The detective story began with the creation of Poe’s Dupin in a trilogy of stories in the 1840s. Revolving around the solving of a puzzling crime, such fiction soon found favour with the reader. Dupin was a lonely, rational figure, a theme soon to be taken up by Conan Doyle in his Sherlock Holmes, from 1887.

Variations of the personality of the detective came with Chesterton’s Father Brown, still analytical, but an amiable priest. By this time, the main ingredients of the detective story were firmly in place. First of all you have a crime to grip the reader. But there is much more, for the personality of the detective must also feature large to be successful. As to that personality, the best detectives are those who reflect the times. Holmes and Father Brown may be different characters but they share an understanding of late Victorian eccentricity.
This point is clear with the arrival of American detective fiction. Typical is Chandler’s Philip Marlowe, a wise-cracking, tough, but lonely man who seems to stumble through events to a solution. He perfectly symbolised the chaotic, almost paranoid American mind-set of the 1940s.
By this point, the detective story had moved from the short story to the novel, best seen in Christie. Her central characters, Poirot and Miss Marple, are again different, but similarly analytical and eccentric. Again we find success through apeing the times. Christie offers her crimes in a seemingly perfect middleclass, genteel world. It is the shock of the undercurrents of crime in this idealic setting that capture the imagination.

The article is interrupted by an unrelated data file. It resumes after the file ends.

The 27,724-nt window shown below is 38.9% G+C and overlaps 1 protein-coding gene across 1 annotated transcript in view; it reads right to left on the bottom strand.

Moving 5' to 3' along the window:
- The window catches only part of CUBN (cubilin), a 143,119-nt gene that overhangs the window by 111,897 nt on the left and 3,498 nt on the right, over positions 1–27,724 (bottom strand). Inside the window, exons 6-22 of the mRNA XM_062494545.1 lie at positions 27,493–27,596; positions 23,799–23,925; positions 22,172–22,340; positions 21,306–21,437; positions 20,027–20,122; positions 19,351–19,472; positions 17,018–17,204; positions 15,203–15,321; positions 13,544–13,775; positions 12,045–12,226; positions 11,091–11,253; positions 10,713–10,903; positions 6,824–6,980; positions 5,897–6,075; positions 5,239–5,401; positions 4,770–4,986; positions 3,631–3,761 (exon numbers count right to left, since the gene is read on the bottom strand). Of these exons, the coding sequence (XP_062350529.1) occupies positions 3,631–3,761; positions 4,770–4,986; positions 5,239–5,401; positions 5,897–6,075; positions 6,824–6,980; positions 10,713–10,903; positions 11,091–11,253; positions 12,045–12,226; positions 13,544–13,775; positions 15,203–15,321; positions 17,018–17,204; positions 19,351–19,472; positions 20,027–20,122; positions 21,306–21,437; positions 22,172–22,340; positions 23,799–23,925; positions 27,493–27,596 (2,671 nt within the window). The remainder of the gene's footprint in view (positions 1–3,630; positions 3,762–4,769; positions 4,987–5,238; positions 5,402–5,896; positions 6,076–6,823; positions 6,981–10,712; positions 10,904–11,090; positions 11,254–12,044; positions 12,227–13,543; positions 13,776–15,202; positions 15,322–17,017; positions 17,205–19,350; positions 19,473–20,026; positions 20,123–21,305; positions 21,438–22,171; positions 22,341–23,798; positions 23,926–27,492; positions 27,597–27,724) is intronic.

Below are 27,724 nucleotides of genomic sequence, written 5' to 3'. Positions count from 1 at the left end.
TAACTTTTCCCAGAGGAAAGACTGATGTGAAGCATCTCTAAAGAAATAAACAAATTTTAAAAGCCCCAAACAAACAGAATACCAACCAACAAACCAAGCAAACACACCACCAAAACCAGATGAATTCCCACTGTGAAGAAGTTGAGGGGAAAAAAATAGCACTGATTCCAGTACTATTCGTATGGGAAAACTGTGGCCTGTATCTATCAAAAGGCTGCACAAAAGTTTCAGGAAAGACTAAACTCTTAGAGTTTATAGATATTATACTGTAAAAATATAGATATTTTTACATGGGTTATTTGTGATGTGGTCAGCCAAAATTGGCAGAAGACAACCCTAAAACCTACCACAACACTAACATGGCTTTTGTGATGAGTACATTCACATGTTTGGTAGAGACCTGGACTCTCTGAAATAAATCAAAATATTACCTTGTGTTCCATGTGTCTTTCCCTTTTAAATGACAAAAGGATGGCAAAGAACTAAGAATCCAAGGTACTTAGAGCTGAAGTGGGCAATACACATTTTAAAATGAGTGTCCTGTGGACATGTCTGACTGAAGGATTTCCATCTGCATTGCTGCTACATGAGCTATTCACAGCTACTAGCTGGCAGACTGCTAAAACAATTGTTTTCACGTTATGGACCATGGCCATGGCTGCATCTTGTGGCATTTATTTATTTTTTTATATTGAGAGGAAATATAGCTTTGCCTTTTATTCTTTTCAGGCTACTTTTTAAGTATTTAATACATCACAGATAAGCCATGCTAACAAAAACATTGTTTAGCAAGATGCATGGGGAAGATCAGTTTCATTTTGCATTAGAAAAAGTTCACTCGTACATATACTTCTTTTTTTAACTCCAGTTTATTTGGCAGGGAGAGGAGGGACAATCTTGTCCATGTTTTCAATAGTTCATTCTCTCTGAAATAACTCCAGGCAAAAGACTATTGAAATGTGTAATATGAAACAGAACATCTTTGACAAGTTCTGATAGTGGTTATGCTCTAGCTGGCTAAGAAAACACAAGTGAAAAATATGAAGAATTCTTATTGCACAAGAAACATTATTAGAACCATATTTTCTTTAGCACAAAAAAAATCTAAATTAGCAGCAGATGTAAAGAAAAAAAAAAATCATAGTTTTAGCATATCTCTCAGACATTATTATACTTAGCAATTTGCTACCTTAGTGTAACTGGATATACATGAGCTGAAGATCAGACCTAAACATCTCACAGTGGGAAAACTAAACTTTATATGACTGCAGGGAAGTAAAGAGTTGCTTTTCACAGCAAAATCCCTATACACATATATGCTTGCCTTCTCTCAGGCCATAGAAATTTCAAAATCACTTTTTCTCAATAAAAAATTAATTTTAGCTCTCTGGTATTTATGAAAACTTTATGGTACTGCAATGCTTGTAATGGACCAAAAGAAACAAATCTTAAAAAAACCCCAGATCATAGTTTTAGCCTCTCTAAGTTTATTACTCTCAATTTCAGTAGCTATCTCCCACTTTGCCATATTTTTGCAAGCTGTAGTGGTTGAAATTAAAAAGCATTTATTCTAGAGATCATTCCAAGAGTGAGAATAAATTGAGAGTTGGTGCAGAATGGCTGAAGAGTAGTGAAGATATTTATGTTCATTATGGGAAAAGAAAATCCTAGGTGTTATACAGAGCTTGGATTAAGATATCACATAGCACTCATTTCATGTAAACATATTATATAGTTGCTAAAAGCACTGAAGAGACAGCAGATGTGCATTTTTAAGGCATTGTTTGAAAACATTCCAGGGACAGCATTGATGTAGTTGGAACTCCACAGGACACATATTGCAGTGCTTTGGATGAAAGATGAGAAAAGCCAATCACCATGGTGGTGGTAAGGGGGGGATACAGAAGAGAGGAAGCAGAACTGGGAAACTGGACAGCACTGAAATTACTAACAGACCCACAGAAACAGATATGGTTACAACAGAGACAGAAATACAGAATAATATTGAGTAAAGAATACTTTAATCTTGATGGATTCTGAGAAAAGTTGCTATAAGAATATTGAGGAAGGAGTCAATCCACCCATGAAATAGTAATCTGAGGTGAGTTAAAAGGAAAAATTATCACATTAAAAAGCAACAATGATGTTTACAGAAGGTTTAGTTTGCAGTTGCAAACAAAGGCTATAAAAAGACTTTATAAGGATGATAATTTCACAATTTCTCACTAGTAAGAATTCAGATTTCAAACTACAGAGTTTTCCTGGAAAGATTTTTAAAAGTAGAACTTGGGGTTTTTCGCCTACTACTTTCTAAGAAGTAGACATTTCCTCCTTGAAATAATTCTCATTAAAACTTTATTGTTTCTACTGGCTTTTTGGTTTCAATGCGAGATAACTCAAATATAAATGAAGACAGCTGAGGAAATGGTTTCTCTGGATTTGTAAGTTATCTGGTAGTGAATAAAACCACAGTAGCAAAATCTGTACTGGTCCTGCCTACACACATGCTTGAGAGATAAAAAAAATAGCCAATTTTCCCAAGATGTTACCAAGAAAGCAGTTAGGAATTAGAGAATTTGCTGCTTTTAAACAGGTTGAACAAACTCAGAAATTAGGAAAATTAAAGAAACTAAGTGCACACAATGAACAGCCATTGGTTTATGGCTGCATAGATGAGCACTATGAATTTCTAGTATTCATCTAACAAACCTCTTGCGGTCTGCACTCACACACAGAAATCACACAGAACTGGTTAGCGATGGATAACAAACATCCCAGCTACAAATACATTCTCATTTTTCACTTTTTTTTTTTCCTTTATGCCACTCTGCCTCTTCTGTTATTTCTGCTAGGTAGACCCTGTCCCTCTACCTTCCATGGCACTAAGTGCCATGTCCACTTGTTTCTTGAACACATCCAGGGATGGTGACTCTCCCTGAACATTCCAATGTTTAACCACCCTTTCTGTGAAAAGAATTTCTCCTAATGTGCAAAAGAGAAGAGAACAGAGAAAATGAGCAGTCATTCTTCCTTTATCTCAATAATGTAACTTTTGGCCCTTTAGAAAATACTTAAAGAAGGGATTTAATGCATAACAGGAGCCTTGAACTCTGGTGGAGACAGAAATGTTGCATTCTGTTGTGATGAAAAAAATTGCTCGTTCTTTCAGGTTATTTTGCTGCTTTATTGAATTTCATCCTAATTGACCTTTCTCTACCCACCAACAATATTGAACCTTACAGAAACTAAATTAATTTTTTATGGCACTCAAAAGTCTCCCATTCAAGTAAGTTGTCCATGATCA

The detective story had advanced by this time away from merely solving a puzzle. Now, the Whodunnit had been created, the principal angle being the misdirection of the reader. This detective form survives to this day, constantly challenging the reader to solve it before the detective does.
The detective himself remains stereotypical. Dexter’s Morse is a flashback to Holmes, but he only works in a definite Oxford, reflecting back to him values that appear ancient. Variations come in Hill’s Dalziel and Pascoe, one a modern cop, the other a dinosaur, bouncing personalities off each other. Whilst in Wingfield’s Frost, we have a fool who, nonetheless, stumbles to a conclusion, similar to the earlier American model.
This invasion of the American again shows detective fiction reflecting the times back to us. Rankin’s Rebus could walk the streets of New York. And as society changes, detective fiction also moves on. Today, successful detectives must be TV friendly, and are just as likely to be a psychologist or pathologist, the cases moving on to more grizzly, psychologically based, police procedural dramas. The best detectives may no longer be policemen, but the tradition marches on.

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